Before Our Credit is ruined

Budget101 Discussion List Archives Budget101 Discussion List Before Our Credit is ruined

Viewing 0 reply threads
  • Author
    • #260967


      I lost my home a few years ago through foreclosure after I became
      disabled and my income dropped to a fraction of what it had been
      previously. Also, at the time, I owed an astronomical amount in doctor
      and hospital bills plus $37,000 in credit card debt which I could no
      longer continue paying. I was not even in a position where I could
      take advantage of their offer to settle the accounts for 1/3 of what I
      actually owed them.

      In my case, nothing damaged my credit as badly as
      the foreclosure did.

      I’ve since talked with several people who filed bankruptcy and were
      able to get new credit cards or other loans within 6 months afterwards
      so I’m inclined to think a bankruptcy doesn’t even trash your credit as
      badly as a home foreclosure. So in my opinion, if you’re going to
      allow your house to go into foreclosure, you may as well default on
      your credit cards too since struggling to make the payments won’t save
      your credit.

      But there are a few things to take into consideration before you make
      any definite decisions though. The mortgage company will sell your
      house for whatever they can get in a quick sell and if that amount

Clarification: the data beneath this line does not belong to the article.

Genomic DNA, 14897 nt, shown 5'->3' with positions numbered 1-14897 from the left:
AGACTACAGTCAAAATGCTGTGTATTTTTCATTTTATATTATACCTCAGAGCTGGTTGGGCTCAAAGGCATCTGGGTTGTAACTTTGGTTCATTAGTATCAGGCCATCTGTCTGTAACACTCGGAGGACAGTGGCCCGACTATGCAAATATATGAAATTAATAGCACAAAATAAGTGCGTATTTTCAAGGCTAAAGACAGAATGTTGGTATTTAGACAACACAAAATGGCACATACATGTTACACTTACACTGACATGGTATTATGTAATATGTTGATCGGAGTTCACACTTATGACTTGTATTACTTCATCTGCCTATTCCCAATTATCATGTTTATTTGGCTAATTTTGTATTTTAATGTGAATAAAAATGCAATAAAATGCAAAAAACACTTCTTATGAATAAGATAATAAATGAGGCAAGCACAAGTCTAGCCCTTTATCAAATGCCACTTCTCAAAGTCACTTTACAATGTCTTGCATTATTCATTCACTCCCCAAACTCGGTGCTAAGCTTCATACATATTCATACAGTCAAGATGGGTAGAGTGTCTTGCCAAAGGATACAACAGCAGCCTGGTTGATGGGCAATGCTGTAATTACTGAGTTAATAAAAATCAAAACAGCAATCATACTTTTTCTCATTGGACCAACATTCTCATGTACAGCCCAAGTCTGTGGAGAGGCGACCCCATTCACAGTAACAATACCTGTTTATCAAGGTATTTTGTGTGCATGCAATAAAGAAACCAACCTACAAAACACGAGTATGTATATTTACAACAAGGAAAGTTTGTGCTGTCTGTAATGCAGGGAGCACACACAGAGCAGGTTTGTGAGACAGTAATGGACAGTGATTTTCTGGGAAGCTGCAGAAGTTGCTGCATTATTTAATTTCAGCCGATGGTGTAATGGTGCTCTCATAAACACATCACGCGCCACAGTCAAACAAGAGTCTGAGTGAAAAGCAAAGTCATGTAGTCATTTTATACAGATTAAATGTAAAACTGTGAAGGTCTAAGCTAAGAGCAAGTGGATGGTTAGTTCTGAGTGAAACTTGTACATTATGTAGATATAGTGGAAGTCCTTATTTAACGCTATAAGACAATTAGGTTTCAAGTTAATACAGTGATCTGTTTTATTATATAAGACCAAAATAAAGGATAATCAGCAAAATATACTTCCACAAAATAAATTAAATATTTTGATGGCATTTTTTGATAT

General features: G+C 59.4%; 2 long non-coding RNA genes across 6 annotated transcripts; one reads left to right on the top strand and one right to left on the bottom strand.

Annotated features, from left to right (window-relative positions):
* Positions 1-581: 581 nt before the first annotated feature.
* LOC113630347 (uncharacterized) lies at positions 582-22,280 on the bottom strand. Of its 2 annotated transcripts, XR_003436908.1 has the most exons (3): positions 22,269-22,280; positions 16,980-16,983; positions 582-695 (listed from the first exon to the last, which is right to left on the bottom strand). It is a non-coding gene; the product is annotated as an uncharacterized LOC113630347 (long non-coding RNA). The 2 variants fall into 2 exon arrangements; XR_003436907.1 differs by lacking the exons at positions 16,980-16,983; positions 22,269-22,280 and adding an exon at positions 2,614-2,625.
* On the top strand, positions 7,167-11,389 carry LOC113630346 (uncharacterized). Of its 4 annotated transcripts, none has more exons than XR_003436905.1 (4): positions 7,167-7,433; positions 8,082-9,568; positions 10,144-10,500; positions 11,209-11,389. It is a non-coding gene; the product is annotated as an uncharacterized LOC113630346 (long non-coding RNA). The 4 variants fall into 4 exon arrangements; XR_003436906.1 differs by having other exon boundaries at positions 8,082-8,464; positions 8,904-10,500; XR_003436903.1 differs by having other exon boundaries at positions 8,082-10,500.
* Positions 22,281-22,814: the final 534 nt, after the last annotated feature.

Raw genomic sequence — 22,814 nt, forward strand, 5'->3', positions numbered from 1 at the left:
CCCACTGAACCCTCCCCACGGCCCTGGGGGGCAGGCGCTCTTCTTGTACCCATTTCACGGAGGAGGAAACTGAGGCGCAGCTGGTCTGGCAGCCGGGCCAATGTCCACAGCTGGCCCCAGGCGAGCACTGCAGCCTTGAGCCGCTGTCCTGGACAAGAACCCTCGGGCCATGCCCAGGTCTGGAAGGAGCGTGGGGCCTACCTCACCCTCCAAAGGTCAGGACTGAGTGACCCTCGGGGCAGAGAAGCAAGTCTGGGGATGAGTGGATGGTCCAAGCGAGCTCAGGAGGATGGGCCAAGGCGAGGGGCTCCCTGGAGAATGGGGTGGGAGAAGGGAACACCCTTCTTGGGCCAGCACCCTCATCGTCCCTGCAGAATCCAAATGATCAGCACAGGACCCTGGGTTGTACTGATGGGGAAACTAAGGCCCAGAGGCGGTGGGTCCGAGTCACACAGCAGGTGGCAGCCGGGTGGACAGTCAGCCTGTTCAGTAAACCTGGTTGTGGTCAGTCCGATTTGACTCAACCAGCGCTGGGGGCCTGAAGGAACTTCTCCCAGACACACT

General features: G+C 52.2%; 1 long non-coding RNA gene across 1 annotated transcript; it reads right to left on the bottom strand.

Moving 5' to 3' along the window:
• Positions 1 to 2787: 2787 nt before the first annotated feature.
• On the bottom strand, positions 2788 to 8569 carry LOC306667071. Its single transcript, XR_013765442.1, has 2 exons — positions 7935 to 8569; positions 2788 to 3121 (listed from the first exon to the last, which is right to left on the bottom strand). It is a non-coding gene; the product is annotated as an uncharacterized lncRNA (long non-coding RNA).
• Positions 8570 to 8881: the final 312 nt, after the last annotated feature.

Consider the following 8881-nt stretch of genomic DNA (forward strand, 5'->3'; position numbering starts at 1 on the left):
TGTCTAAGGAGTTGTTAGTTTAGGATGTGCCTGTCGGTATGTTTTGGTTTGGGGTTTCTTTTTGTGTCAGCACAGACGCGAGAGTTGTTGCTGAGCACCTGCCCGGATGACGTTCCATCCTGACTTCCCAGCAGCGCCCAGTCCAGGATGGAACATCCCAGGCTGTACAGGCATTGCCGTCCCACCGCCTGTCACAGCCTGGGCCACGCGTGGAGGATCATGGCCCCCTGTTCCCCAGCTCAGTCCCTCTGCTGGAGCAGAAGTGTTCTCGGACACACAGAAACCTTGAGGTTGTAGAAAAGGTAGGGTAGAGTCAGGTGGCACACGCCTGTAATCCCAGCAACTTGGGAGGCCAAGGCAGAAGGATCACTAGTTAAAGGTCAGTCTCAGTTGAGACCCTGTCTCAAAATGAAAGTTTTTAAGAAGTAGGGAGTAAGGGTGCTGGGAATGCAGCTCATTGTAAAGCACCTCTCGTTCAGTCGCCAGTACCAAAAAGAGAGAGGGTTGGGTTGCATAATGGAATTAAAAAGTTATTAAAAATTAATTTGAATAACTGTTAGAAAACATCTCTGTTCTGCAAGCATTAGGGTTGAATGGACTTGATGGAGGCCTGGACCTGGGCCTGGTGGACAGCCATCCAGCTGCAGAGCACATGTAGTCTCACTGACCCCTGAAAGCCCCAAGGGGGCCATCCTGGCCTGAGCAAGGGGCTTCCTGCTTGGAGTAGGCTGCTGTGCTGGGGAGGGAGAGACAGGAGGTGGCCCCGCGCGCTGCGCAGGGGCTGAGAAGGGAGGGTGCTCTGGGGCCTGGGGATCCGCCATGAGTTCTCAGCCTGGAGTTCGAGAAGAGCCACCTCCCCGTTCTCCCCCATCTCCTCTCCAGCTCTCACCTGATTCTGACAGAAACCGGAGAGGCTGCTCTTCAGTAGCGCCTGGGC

doesn’t cover the payoff, they can sue you for the difference. The
      credit card companies will probably sue you as well and once a judgment
      has been put against you, the creditors will garnish wages, levy
      against any assets you may own and freeze your bank account.

      This is what happened to me. I had no income of any kind during the 6
      months it took to start receiving my disability and that was ROUGH
      enough but was nothing compared to the hardships I endued when my bank
      account got frozen without any warning. My disability payment was
      direct deposited into my account and I was not allowed to withdraw any
      of it.

      I had less than $4 cash in my pocket, car’s gas tank on empty,
      middle of winter and ended up homeless from December until the end of
      April. I was able to obtain a lawyer through Legal Aid to get my bank
      account “unfrozen” but it took several months and other resources I
      qualified for didn’t come through until much later. I’m living in
      government assisted housing now but I was on a waiting list for 21
      months before that came through.

      Just because there’s resources
      available in your city doesn’t mean you’re going to get help
      immediately when you need it so check on those things before you make
      any definite decisions about anything. Protect yourself as best you
      can by being well informed about all the possibilities of what could
      happen even though you’re sure it can’t or won’t.

      It might not be a bad idea to set up a free consultation with a good
      bankruptcy lawyer and see if there might be a particular chapter of
      bankruptcy that might allow you some debt relief and be a better option
      for you. I don’t have any personal experience with bankruptcy but I do
      know it won’t wipe out any judgments that were put against you prior to

      Having said all this, I take it you aren’t able to sell your house for
      what you owe against it? Or you don’t have an assumable loan on it
      where someone with good credit could have the loan transferred into
      their name? Have you talked to your mortgage company and explained
      your financial situation to them?

      They might be able to offer you some
      alternative solutions.

    Viewing 0 reply threads
    • You must be logged in to reply to this topic.

    Budget101 Discussion List Archives Budget101 Discussion List Before Our Credit is ruined